I think there's a lot of curiousity about what has led people towards SOA as a preferred architectural style for distributed computing. Besides market and business factors, especially SOA's focus on IT governance, which are likely the primary reasons, there are big, solid technical reasons for the shift, in my opinion.
I think the technical reasoning is three-fold: firstly, SOA recognizes and re-uses the most applicable facets of object-orientation to a systems-wide case. Services are definitely not distributed objects, but they retain a few basic facets of the general object oriented paradigm. These facets being the primacy of extensible message passing with all of its implications, and the importance of focusing on designing interactions between objects (instead of their internals) when trying to construct an evolvable, growable, and interoperable system. Alan Kay, Smalltalk's father, dropped this nugget of insight 8 years ago:
I'm sorry that I long ago coined the term "objects" for this topic because it gets many people to focus on the lesser idea.
The big idea is "messaging" -- that is what the kernal of Smalltalk/Squeak is all about (and it's something that was never quite completed in our Xerox PARC phase). The Japanese have a small word -- ma -- for "that which is in between" -- perhaps the nearest English equivalent is "interstitial".
The key in making great and growable systems is much more to design how its modules communicate rather than what their internal properties and behaviors should be. Think of the internet -- to live, it (a) has to allow many different kinds of ideas and realizations that are beyond any single standard and (b) to allow varying degrees of safe interoperability between these ideas.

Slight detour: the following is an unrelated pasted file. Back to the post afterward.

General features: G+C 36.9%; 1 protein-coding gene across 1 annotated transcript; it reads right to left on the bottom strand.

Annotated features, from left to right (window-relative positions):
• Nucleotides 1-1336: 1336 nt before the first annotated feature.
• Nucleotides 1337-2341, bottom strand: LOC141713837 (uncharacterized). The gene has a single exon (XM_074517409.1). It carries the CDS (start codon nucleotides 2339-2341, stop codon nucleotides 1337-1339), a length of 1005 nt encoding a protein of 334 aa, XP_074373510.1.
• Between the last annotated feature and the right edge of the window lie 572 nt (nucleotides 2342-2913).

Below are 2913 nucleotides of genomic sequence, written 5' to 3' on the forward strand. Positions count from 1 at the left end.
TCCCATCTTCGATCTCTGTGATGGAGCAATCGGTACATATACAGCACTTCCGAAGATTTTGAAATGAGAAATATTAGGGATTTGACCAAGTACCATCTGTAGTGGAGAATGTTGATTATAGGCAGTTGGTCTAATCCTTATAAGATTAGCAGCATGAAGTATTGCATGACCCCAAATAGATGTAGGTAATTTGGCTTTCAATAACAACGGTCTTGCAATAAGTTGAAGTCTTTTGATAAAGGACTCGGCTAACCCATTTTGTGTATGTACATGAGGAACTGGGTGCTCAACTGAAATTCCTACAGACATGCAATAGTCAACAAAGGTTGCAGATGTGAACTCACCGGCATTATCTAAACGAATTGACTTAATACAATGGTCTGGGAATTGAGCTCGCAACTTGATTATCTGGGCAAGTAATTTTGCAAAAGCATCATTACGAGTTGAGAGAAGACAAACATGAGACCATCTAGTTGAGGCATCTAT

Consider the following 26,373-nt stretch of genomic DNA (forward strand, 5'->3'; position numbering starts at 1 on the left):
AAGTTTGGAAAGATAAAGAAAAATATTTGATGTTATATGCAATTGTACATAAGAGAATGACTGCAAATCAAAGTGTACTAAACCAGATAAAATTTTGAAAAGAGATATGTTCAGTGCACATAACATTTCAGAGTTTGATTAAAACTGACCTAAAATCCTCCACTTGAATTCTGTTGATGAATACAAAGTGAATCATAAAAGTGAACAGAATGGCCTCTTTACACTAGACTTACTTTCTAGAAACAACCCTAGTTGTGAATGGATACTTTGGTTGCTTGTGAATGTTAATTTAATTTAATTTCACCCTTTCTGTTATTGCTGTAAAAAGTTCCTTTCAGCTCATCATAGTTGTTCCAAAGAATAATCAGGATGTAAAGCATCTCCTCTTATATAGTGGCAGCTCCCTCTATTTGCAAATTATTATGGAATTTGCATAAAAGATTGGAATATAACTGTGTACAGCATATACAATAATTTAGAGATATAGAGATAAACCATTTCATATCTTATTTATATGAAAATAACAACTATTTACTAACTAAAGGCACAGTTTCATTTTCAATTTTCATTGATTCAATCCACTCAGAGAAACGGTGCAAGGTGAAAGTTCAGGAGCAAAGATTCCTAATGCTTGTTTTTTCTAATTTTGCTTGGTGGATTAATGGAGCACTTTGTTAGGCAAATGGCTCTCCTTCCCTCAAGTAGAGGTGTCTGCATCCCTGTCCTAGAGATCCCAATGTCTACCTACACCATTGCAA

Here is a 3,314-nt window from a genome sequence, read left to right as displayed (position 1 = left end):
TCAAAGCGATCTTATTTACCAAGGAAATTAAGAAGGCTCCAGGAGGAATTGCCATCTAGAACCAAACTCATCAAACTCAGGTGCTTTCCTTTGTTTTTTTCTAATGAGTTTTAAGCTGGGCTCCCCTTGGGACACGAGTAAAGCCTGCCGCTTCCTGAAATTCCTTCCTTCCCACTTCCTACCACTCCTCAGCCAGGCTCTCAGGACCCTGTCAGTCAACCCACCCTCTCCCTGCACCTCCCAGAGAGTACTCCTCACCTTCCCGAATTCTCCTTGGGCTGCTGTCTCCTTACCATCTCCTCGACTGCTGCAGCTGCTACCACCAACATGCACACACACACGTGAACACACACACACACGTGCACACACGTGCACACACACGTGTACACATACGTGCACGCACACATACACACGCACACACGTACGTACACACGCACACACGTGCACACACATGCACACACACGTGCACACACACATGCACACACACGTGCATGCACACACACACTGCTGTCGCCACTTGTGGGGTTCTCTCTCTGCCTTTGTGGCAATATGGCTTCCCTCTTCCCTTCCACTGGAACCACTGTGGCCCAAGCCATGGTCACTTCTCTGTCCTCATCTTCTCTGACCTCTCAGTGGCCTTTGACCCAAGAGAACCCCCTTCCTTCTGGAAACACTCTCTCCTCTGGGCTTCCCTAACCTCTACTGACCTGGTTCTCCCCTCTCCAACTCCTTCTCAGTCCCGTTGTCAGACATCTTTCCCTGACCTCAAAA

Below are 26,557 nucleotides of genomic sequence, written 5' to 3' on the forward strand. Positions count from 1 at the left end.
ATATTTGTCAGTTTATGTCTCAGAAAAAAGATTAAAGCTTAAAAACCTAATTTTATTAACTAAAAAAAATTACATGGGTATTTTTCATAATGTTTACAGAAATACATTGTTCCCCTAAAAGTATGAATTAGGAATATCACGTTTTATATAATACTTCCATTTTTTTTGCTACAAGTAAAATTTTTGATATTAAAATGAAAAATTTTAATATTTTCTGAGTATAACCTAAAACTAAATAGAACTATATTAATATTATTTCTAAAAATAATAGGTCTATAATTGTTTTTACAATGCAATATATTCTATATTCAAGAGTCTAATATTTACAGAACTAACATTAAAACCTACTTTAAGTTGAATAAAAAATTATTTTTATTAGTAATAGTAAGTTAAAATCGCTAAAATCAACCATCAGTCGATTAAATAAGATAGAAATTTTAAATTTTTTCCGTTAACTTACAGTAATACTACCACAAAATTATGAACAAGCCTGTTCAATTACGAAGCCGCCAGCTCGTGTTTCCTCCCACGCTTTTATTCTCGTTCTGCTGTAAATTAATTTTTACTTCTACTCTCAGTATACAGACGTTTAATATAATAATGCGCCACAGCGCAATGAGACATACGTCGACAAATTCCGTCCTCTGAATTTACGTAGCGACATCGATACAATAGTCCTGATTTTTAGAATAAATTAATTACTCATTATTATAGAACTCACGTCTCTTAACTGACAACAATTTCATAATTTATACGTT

The second reason SOA is so important is that it recognizes the long fought, hard won (and still not decided) battle that distributed computing is fundamentally different from local computing. To me, the watershed paper in this debate, now a classic, is Sun Microsystems Labs's 1994 paper A Note on Distributed Computing. I recall in 1996 the debates on the (sadly defunct) dist-obj mailing list about the importance of this paper, and how it shattered a number of the (then prevalent) CORBA and DCOM assumptions. Its major point was that distributed system endpoints require explicit boundaries to deal with the fundamental differences in latency, relability, availability, concurrency, and memory access when moving from local computing to distributed computing.
SOA doesn't have any explicit approaches to dealing with the above, other than recognizing that you have to. A service is the combination of implementation, interface, and contract, which contains the "rules of engagement". A contract is a mapping of service implementations to standard, well-understood "policies" for interaction - the mesage exchange patterns, the availability, reliability, latency, and expected volume characteristics, and how these policies are realized through the service interface.
Explicit contracts and policies, even if they aren't automated, are useful because it guides people to the correct usage of both legacy technology and newer technology. Progress towards automated policy enforcement will be slow as we're still mired in the muck of yesterday: SOAP/WSDL's RPC heritage, MOM's proprietary transport and fixed-message-format heritage, and Java Remote Method Invocation (RMI), which in practice missed important aspects mentioned in the paper, such as dealing with concurrency and interoperability, not to mention the myriad security, reliability, and availability standards and facilities out there.
Finally, SOA acknowledges the importance of shared data semantics for interoperability. A lot of the work in data warehousing community is important here, for they were the first real world attempt to integrate disparate systems under a common umbrella. Building practical enterprise canonical data models is absolutely necessary to ensure interoperability in SOA. The point is not to create a universal model for all audiences, the point is to ensure that groups of services that hope to interoperate must have an explicit mapping between their interface's representation and semantics and some other canonical representation and semantics. This may involve deterministic mappings, as would be the case with most transformation technologies, but it also may involve probabalistic mappings, as would be the case with search technologies or data cleansing/matching engines.